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Curses, Foiled Again

Police investigating a convenience- store robbery in Ferndale, Mich., by a man wearing a plastic Darth Vader mask identified Jamie C. Hernandez, 41, as their suspect after the store’s surveillance camera clearly showed him putting on the mask before pulling a butcher knife on the clerk. (Oakland County’s Daily Tribune)

Albanian authorities arrested two men trying to drill a passageway into a bank vault from a store they had rented above it. The noise from the drilling alerted authorities, Tirana police chief Tonin Vocaj said, noting, “We moved in when they were in the last stages of finishing the tunnel.” (Reuters)

Dangers of Night & Day

Solar rays bouncing off the gleaming glass of a Las Vegas high-rise hotel pose a risk of severe burns to people lounging at the pool. Local media, as well as some staff and guests at MGM Resorts International’s Vdara hotel and condominium, which opened last December, refer to the reflection off the concave-shaped building as the “death ray,” although MGM Resorts officials prefer the term “solar convergence phenomenon.” The firm installed high-tech solar film over each of the 3000 glass panes covering the Vdara’s south façade, hoping to scatter the rays, but the concentrated sunlight remains hot enough at times to melt plastic and singe hair — and penetrate shade. “My back and the back of my legs started burning, and I ran under a nearby umbrella,” said William Pintas, 49, a Vdara condo owner who first encountered the death ray after a dip in the pool. “And I’m under the umbrella, and there is no shading from the light or heat.” Pintas, who happens to be a lawyer, said he could even smell his hair starting to burn.

Not everyone is unhappy about the situation, MGM Resorts official Gordon Absher reported. On cooler days, he has seen sunbathers deliberately lay their blankets on the convergence spot for additional warmth. (Reuters) Drinking-Class Hero

Anticipating a boost in space tourism, Australian researchers are hurrying to launch the world’s first beer to be certified for consumption in zero gravity. The beer, a joint venture by the space engineering firm Saber Astronautics Australia and Australian 4 Pines Brewing Company, is to begin testing on board Zero Gravity Corporation’s modified Boeing aircraft, which flies a series of parabolic arcs that simulate weightless environments. Flight crews will record data on the beer’s taste and its effects on the body.

Although NASA has sponsored studies on space beer and whether it can be brewed in space, current policy forbids alcohol consumption in the International Space Station. In 2006, the Japanese brewery Sapporo teamed up with Japanese and Russian researchers to create a beer, called Space Barley, brewed from barley grown from seeds that had flown for five months on the ISS. (Space.com) Missing the Mark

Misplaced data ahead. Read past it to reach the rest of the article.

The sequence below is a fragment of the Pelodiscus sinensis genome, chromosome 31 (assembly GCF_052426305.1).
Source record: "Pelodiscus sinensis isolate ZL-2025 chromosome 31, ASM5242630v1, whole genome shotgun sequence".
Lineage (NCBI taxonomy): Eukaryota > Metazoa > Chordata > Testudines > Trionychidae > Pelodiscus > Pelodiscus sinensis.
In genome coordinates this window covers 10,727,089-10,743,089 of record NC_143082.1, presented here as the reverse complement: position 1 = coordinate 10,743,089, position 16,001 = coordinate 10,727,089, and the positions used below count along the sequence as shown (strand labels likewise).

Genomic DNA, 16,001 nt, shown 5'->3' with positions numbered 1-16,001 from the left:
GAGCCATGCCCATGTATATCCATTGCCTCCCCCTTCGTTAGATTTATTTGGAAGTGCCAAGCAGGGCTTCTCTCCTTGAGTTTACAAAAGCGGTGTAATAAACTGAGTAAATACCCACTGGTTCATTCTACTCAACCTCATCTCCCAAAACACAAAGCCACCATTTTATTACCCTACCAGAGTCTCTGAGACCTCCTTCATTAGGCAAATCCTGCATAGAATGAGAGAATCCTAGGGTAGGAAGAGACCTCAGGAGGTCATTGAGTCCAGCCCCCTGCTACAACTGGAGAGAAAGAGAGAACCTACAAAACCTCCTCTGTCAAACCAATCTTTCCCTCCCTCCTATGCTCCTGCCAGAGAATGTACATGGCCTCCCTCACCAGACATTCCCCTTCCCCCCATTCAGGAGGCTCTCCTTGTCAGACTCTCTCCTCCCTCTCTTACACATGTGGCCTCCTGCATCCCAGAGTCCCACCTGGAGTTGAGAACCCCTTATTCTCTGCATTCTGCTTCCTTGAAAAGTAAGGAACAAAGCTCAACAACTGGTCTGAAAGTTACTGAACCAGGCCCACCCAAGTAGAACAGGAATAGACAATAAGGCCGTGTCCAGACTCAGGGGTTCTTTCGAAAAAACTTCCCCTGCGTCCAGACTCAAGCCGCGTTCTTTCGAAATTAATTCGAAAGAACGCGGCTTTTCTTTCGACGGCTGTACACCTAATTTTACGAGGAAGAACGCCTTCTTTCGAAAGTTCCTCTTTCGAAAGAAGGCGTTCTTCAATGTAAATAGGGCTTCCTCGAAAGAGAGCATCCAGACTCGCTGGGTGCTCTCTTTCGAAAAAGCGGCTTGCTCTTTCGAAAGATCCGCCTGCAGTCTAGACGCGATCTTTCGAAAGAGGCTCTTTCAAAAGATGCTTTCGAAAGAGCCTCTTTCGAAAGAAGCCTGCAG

The anti-abortion group Americans United for Life aired a political ad in Colorado that denounced Ken Salazar for supporting health care reform, claiming the measure would overturn a ban on taxpayer-funded abortions. Actually, Ken Salazar’s older brother, Rep. John Salazar, D-Colo., is running for reelection. Ken Salazar, a former U.S. senator, is the secretary of the interior. As for the ban, President Barack Obama already signed an executive order affirming it. (Grand Junction’s Daily Sentinel)

The National Republican Senatorial Committee pulled a television ad opposing West Virginia senatorial candidate Gov. Joe Manchin III because it depicted the state’s residents as hicks. The ad, filmed in Philadelphia after a casting call seeking actors with a “hicky blue collar” look, shows men in flannel shirts and baseball caps posing as West Virginia voters worried that Manchin will side with President Obama if elected. (Associated Press)

Food in the News

A load of mayonnaise that fell off the back of a truck in Japan’s Hyogo prefecture caused an eight-vehicle pileup that injured three people. “What probably happened is that cars traveling behind the truck squashed the bottles of mayonnaise, spreading it on the road,” police official Masaaki Miyazaki said, adding that the dressing’s eggs, vinegar and oil make it “more slick and dangerous than snow.” (Agence France-Presse)

Heavy rains have ruined South Korea’s cabbage crop, causing a kimchi shortage that has driven up the price of the national dish and created a black-market cabbage trade. The city government of Seoul responded to the crisis with a kimchi bailout program, absorbing 30 percent of the cost of about 300,000 heads of cabbage that it bought from farmers. South Korea’s government announced a temporary reduction in tariffs on cabbage and radishes imported from China, although consumers fear a recurrence of a 2005 crisis, where Chinese-made kimchi products were contaminated by parasite eggs. (Los Angeles Times)

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About The Author

Roland Sweet

Bio:
Roland Sweet is the author of the syndicated column "News Quirks," which appears weekly in Seven Days.

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